Housing associations could more than double new homes output

28 November 2016

Housing associations across England have the financial capacity to more than double the number of new homes they bring forward, delivering up to a total of 84,000 a year by 2029, according to property adviser, Savills.

In a new report, Releasing untapped potential for more housing, the firm identifies the potential for housing associations to deliver 44,000 extra homes a year in just over a decade, through additional borrowing against existing assets and a greater partnership approach across the sector.  The increased output would equate to more than a quarter of the total 300,000 new homes needed annually to tackle years of undersupply.

But, the report states, some form of subsidy is critical to deliver these homes across a range of tenures including affordable housing. In the absence of additional grant funding, housing associations would need to secure land at zero or low value in order to be able to build shared ownership homes or affordable rented housing.

Last week’s autumn statement made housing a top priority and provides greater support for new homes through the £23 billion National Productivity Investment Fund, which includes £1.4 billion grant funding to enable 40,000 new affordable rented homes by 2021.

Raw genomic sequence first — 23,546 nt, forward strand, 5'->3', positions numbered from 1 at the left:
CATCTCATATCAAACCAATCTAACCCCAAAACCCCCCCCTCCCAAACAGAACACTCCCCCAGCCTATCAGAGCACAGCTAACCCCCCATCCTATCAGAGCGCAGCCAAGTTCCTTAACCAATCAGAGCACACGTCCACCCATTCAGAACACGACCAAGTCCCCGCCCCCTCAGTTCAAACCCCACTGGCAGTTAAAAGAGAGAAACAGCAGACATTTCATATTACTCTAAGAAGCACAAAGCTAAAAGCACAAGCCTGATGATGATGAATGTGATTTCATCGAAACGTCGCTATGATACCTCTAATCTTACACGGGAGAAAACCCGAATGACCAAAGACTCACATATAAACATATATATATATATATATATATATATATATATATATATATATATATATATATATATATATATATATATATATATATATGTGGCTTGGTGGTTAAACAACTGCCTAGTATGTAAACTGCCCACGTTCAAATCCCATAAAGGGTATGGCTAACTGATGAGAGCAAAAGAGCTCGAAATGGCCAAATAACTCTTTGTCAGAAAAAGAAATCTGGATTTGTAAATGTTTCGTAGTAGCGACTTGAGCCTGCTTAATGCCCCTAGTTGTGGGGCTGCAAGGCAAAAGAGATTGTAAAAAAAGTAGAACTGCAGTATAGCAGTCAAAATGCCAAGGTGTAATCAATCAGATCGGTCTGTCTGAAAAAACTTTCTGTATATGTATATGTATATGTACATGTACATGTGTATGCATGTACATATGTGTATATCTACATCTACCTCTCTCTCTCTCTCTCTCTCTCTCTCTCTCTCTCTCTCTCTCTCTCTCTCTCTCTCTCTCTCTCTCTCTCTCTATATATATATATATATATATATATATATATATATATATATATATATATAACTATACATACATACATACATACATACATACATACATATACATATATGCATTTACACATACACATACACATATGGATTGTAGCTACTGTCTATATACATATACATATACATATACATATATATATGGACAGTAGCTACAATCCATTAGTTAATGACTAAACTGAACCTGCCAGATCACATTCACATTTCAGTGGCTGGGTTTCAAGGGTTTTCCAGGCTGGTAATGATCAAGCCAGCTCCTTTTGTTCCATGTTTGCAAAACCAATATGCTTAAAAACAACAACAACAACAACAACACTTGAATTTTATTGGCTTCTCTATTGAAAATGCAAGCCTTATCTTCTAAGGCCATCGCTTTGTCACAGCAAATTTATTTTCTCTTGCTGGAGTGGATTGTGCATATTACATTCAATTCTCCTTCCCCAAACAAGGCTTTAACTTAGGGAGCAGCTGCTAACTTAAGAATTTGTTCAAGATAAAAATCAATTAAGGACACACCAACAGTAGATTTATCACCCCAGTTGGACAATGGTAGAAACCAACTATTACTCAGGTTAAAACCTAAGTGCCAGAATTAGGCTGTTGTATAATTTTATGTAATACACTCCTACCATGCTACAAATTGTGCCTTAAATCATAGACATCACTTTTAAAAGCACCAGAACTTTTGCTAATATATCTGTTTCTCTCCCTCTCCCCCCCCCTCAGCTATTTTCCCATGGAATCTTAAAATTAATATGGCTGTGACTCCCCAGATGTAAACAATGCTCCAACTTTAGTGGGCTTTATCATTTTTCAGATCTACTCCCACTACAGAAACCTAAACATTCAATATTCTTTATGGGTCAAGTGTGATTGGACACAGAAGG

“There is clearly a desire by Government to boost housebuilding in areas of greatest need and to support new housing across a range of tenures,” says Chris Buckle, associate director Savills residential research. “Our work shows that there is huge untapped potential for HAs to do even more and fill the gaps left by the private sector.”

Earlier work by Savills researchers assessed that the sector could access £7.4 billion of additional borrowing against existing assets. This new paper models how many new homes this could finance in addition to current housing association activity (click to see table).

“The message from the autumn statement is a great start, but with bolder ambition we can really increase the number of homes being built, spread across a range of tenures,” says Robert Grundy, head of housing at Savills. “Housing associations are uniquely well placed both to boost delivery and to manage portfolios of rented and shared ownership homes.

“Increasing delivery rates is a long game and it will take a number of years for the sector to transition into the development space as many become more accustomed to operating with greater risk and market exposure.” 

 
 

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